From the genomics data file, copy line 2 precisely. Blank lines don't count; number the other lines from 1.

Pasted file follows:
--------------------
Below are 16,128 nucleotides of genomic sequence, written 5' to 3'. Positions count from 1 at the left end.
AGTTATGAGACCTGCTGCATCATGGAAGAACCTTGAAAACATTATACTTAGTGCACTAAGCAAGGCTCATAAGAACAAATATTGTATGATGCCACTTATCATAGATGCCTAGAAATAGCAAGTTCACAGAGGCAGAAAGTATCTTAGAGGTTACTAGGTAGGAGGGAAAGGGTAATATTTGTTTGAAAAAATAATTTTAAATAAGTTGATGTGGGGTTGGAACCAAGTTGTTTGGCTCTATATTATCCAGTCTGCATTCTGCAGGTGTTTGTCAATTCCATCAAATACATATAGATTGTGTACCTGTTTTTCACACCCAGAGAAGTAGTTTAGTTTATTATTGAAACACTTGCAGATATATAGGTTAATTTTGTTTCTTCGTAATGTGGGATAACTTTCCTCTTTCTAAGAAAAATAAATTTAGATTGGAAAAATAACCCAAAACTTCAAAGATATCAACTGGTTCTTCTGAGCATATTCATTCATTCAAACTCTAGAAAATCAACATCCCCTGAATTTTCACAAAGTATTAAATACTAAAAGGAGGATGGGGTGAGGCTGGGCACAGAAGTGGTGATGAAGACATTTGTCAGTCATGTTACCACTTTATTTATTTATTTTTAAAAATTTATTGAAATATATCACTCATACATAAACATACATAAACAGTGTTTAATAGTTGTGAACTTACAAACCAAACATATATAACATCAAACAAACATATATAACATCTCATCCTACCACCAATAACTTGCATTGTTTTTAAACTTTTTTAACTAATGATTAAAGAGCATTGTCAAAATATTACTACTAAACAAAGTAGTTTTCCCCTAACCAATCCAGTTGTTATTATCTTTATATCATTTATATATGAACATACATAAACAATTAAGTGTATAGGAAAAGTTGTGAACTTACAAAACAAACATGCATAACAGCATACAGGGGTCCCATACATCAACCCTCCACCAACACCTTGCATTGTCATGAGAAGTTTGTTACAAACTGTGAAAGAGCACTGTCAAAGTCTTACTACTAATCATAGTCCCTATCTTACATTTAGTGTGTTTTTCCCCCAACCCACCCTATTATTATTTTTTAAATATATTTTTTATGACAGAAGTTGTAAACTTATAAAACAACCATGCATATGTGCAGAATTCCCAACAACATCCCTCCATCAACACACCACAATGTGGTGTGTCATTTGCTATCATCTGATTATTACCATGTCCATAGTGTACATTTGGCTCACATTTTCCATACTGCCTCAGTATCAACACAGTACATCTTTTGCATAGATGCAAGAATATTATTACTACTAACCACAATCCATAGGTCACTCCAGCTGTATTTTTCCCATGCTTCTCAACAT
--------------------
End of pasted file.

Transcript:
AGTTATGAGACCTGCTGCATCATGGAAGAACCTTGAAAACATTATACTTAGTGCACTAAGCAAGGCTCATAAGAACAAATATTGTATGATGCCACTTATCATAGATGCCTAGAAATAGCAAGTTCACAGAGGCAGAAAGTATCTTAGAGGTTACTAGGTAGGAGGGAAAGGGTAATATTTGTTTGAAAAAATAATTTTAAATAAGTTGATGTGGGGTTGGAACCAAGTTGTTTGGCTCTATATTATCCAGTCTGCATTCTGCAGGTGTTTGTCAATTCCATCAAATACATATAGATTGTGTACCTGTTTTTCACACCCAGAGAAGTAGTTTAGTTTATTATTGAAACACTTGCAGATATATAGGTTAATTTTGTTTCTTCGTAATGTGGGATAACTTTCCTCTTTCTAAGAAAAATAAATTTAGATTGGAAAAATAACCCAAAACTTCAAAGATATCAACTGGTTCTTCTGAGCATATTCATTCATTCAAACTCTAGAAAATCAACATCCCCTGAATTTTCACAAAGTATTAAATACTAAAAGGAGGATGGGGTGAGGCTGGGCACAGAAGTGGTGATGAAGACATTTGTCAGTCATGTTACCACTTTATTTATTTATTTTTAAAAATTTATTGAAATATATCACTCATACATAAACATACATAAACAGTGTTTAATAGTTGTGAACTTACAAACCAAACATATATAACATCAAACAAACATATATAACATCTCATCCTACCACCAATAACTTGCATTGTTTTTAAACTTTTTTAACTAATGATTAAAGAGCATTGTCAAAATATTACTACTAAACAAAGTAGTTTTCCCCTAACCAATCCAGTTGTTATTATCTTTATATCATTTATATATGAACATACATAAACAATTAAGTGTATAGGAAAAGTTGTGAACTTACAAAACAAACATGCATAACAGCATACAGGGGTCCCATACATCAACCCTCCACCAACACCTTGCATTGTCATGAGAAGTTTGTTACAAACTGTGAAAGAGCACTGTCAAAGTCTTACTACTAATCATAGTCCCTATCTTACATTTAGTGTGTTTTTCCCCCAACCCACCCTATTATTATTTTTTAAATATATTTTTTATGACAGAAGTTGTAAACTTATAAAACAACCATGCATATGTGCAGAATTCCCAACAACATCCCTCCATCAACACACCACAATGTGGTGTGTCATTTGCTATCATCTGATTATTACCATGTCCATAGTGTACATTTGGCTCACATTTTCCATACTGCCTCAGTATCAACACAGTACATCTTTTGCATAGATGCAAGAATATTATTACTACTAACCACAATCCATAGGTCACTCCAGCTGTATTTTTCCCATGCTTCTCAACAT